A petite girl tapped me on the shoulder and I reluctantly released Avery’s hand. She flipped her hair over her shoulder as soon as I turned around. “You are so brave.”
There was nothing brave about holding someone’s hand under the faucet to stop a potential chemical burn, but I didn’t dare say anything. I just smiled at her. I caught the last part of the conversation Mr. Pierce was having with Avery. He was suggesting that I accompany her to the nurse’s office. I didn’t miss how quick she bristled.
“That’s fine, I can find it myself,” she snapped, her soft voice bouncing off the walls, almost.
Mr. Pierce, thankfully, shook his head at her. “I can’t let you go alone.”
Without waiting for her to respond, I grabbed both our bags, turned to a guy from our little inconsequential group, and asked him to clean up the mess we’d made. I wasn’t even finished with the sentence when a girl from the class quickly offered. I muttered small thanks to her and led Avery out the door.
“I don’t need your help,” she said rather calmly.
“I wasn’t asking to help,” I replied, keeping my gaze directly in front of me. “I’m sorry about your hand though.”
She didn’t respond and was acting as if she hadn’t heard me when, in fact, she was just a few feet away. The nurse’s office stood right beside the school, in a compact building by itself. I guess something about it seemed inviting to students who wanted to get out of school; it was their safe haven. Apparently, the rain didn’t affect Avery. The light drizzle only seemed to make her walk slower.
“Don’t you have some other girls to attend to?” she snapped as we stepped onto the patio of the nurse’s office.
I was surprised, I mean, at first, she was completely shutting me out but now she took joy in snapping at me. “I don’t know what you’re talking about.”
Avery used the hand that wasn’t searing red to hold on to the knob of the door while she narrowed her eyes at me. “God, you’re so cocky. I bet they swoon over your ‘luscious’ hair and ‘gorgeous’ eyes. And you know what, I bet a guy like you has a rock hard stomach.” she said sarcastically, letting go of the knob and feeling my stomach. I cringed inwardly at the disbelief that coursed through her eyes.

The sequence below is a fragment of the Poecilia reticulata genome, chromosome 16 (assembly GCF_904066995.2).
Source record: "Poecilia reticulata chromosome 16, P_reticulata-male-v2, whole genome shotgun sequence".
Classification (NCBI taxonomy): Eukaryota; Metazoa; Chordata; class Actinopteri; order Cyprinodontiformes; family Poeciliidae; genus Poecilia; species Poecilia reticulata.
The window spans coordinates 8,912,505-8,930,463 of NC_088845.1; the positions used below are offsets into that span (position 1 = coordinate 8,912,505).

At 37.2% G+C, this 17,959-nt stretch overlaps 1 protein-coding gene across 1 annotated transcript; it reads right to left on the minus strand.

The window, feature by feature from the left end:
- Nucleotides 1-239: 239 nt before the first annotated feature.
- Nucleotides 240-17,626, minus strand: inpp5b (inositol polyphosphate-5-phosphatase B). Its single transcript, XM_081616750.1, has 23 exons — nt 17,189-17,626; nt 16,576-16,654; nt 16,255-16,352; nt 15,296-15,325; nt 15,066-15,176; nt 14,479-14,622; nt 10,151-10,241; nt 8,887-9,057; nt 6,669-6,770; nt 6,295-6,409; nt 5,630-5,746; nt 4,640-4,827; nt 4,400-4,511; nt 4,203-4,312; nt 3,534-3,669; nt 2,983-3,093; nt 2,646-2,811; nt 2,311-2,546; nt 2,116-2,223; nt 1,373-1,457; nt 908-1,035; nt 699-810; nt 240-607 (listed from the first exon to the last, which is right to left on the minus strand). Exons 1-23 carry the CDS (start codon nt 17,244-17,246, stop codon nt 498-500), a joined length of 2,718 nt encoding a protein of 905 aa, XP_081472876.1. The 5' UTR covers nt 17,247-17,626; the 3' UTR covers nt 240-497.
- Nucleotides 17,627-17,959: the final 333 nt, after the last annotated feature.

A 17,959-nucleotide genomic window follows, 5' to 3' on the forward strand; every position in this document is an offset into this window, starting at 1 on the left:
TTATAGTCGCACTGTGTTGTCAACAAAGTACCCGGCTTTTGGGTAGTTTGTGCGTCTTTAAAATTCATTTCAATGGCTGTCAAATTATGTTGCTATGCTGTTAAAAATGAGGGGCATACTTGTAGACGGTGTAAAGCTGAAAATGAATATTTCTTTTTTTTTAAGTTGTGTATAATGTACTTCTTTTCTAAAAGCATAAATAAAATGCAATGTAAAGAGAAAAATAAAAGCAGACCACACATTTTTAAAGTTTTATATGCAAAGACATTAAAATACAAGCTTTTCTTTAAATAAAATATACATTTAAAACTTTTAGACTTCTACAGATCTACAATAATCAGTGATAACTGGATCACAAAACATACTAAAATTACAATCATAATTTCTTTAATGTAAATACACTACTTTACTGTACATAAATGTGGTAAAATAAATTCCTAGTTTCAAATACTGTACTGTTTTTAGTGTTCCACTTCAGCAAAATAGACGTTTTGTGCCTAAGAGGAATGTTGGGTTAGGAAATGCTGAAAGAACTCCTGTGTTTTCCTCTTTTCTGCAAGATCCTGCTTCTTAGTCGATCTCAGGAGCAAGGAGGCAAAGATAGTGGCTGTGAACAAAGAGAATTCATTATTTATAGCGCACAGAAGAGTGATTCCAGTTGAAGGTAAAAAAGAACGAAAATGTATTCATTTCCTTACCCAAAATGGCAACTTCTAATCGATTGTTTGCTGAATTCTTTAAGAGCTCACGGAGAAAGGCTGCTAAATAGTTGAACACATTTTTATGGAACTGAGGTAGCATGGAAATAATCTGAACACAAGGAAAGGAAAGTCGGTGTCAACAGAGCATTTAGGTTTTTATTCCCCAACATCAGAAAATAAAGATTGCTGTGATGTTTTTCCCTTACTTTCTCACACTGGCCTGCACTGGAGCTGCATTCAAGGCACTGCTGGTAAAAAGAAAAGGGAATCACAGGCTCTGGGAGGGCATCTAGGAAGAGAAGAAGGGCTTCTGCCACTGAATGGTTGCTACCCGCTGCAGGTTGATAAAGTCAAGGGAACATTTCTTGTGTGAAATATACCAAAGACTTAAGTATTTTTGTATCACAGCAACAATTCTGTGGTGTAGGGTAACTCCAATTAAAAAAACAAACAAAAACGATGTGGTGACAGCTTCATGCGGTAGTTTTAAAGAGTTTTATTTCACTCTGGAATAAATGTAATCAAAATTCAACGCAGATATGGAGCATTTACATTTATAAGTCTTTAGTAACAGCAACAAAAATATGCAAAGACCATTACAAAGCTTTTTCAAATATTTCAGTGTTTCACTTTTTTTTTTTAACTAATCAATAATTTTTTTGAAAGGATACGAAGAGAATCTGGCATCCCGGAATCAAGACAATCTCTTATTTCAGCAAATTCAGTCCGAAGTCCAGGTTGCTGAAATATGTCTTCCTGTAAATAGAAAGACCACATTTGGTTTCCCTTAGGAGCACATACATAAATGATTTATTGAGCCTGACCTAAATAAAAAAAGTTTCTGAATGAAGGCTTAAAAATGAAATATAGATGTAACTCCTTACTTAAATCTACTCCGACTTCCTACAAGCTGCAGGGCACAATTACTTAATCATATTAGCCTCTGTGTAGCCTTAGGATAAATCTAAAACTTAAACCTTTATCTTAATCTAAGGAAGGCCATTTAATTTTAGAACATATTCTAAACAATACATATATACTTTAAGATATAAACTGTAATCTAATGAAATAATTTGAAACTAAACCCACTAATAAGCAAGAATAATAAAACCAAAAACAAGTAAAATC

For a minute, all the ice was gone, and I saw fear as clear as day imprinted in her eyes. She was afraid of something, of someone. I could’ve read everything going on in her mind through her eyes if the nurse’s door hadn’t been flung open abruptly.
“Jace,” Gina said, with her brows pulling together. “What’re you doing here?”
I gestured to Avery. “Chemistry experiment gone wrong.”
Gina looked over to Avery with innocent eyes. “Wow, that looks bad. I think we’ve got something to soothe the pain.”
Avery glanced at me uncomfortably. “You’re the nurse?”
Gina looked at her in confusion, then burst out laughing.
“No sweetie, I volunteer here.” I watched as Gina pulled her along into the much-needed warmth of the nurse’s office.
The middle-aged nurse took one look at Avery’s hand and began bustling around for some rash cream. Gina took the opportunity she had to walk over to where I was and tip-toe to reach my lips. I was acutely aware of Avery standing a short distance away. Instead of pushing her away, I wrapped my hands around her waist, she was my girlfriend, after all, I had to make her happy. I knew what Gina was doing anyway; she was marking her territory, telling Avery to back off without speaking.
She pulled away from me first and smiled. “I didn’t expect that,” she commented, snaking her hands into my hair.
I looked over her shoulder to see Avery staring at a small cot in the corner angrily. She was right, I was an ass.